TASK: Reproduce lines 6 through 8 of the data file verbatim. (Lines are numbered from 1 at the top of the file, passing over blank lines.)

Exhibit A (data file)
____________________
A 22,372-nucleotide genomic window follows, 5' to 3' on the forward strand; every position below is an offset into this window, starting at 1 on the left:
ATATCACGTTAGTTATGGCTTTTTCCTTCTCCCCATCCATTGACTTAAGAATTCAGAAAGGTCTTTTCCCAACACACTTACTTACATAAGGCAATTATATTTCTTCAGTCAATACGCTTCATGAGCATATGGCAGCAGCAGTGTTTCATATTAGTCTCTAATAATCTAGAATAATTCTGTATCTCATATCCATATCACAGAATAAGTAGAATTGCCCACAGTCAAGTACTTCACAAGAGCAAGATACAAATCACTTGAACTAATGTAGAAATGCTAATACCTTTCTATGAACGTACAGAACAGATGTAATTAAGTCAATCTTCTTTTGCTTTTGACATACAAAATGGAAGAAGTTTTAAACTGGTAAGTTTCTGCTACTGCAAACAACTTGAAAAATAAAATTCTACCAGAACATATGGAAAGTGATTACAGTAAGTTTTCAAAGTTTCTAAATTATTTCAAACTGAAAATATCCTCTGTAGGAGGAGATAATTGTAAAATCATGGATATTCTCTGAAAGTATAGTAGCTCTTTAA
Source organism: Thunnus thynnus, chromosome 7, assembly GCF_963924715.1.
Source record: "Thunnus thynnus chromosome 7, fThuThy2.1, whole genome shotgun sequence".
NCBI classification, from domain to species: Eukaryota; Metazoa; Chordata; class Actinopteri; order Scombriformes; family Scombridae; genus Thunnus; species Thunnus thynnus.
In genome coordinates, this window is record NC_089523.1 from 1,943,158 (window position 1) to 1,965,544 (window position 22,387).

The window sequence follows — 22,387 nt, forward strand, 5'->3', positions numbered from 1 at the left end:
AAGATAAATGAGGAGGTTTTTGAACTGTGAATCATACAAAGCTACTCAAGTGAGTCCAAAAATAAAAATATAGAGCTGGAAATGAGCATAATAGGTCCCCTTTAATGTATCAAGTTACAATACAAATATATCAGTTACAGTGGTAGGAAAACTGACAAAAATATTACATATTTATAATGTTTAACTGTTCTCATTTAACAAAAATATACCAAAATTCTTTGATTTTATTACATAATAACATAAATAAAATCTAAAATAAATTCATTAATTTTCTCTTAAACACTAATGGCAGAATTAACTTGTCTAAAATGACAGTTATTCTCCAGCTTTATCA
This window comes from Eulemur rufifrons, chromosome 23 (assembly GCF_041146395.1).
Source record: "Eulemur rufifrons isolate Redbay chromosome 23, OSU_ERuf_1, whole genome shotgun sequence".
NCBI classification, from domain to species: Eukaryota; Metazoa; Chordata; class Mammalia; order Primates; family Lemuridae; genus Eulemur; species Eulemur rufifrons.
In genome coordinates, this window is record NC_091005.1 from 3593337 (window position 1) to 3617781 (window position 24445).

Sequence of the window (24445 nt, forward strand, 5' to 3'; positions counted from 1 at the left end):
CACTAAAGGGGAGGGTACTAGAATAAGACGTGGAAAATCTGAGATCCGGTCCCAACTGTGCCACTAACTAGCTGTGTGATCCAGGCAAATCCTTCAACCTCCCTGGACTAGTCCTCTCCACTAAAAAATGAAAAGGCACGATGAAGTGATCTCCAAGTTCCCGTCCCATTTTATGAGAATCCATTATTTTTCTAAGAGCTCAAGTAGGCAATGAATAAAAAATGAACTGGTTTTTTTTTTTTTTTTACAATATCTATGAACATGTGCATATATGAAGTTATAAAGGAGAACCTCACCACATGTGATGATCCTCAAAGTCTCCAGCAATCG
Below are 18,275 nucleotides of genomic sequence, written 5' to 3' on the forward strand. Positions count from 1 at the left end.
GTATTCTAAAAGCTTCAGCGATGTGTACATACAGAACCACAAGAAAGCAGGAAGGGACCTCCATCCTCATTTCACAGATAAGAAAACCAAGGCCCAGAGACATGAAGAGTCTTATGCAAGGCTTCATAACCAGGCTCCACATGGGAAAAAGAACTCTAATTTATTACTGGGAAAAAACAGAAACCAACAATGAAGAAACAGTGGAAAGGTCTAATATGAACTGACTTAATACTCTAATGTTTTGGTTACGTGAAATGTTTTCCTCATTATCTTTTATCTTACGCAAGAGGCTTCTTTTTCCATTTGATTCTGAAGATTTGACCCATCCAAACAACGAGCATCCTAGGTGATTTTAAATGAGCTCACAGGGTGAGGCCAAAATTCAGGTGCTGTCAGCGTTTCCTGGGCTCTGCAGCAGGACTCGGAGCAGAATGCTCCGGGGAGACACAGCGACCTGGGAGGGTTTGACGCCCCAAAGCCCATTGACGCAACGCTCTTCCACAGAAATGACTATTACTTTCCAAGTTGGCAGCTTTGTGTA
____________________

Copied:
In genome coordinates, this window is record NC_089523.1 from 1,943,158 (window position 1) to 1,965,544 (window position 22,387).

The window sequence follows — 22,387 nt, forward strand, 5'->3', positions numbered from 1 at the left end:
AAGATAAATGAGGAGGTTTTTGAACTGTGAATCATACAAAGCTACTCAAGTGAGTCCAAAAATAAAAATATAGAGCTGGAAATGAGCATAATAGGTCCCCTTTAATGTATCAAGTTACAATACAAATATATCAGTTACAGTGGTAGGAAAACTGACAAAAATATTACATATTTATAATGTTTAACTGTTCTCATTTAACAAAAATATACCAAAATTCTTTGATTTTATTACATAATAACATAAATAAAATCTAAAATAAATTCATTAATTTTCTCTTAAACACTAATGGCAGAATTAACTTGTCTAAAATGACAGTTATTCTCCAGCTTTATCA